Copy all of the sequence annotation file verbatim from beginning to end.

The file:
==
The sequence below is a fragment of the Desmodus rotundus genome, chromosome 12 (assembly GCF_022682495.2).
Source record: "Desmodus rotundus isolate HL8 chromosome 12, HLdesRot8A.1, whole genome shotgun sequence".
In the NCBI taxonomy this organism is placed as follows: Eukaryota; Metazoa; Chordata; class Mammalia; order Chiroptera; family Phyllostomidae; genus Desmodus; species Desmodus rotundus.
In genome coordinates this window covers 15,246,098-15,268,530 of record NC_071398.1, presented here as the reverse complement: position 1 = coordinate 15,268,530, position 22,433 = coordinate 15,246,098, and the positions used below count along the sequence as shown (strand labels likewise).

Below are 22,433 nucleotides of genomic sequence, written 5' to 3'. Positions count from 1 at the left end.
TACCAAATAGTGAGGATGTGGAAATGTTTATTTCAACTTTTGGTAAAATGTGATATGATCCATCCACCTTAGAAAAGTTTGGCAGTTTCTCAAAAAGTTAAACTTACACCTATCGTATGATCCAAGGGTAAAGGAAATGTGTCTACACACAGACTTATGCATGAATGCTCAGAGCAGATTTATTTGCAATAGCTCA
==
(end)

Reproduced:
The sequence below is a fragment of the Desmodus rotundus genome, chromosome 12 (assembly GCF_022682495.2).
Source record: "Desmodus rotundus isolate HL8 chromosome 12, HLdesRot8A.1, whole genome shotgun sequence".
In the NCBI taxonomy this organism is placed as follows: Eukaryota; Metazoa; Chordata; class Mammalia; order Chiroptera; family Phyllostomidae; genus Desmodus; species Desmodus rotundus.
In genome coordinates this window covers 15,246,098-15,268,530 of record NC_071398.1, presented here as the reverse complement: position 1 = coordinate 15,268,530, position 22,433 = coordinate 15,246,098, and the positions used below count along the sequence as shown (strand labels likewise).

Below are 22,433 nucleotides of genomic sequence, written 5' to 3'. Positions count from 1 at the left end.
TACCAAATAGTGAGGATGTGGAAATGTTTATTTCAACTTTTGGTAAAATGTGATATGATCCATCCACCTTAGAAAAGTTTGGCAGTTTCTCAAAAAGTTAAACTTACACCTATCGTATGATCCAAGGGTAAAGGAAATGTGTCTACACACAGACTTATGCATGAATGCTCAGAGCAGATTTATTTGCAATAGCTCA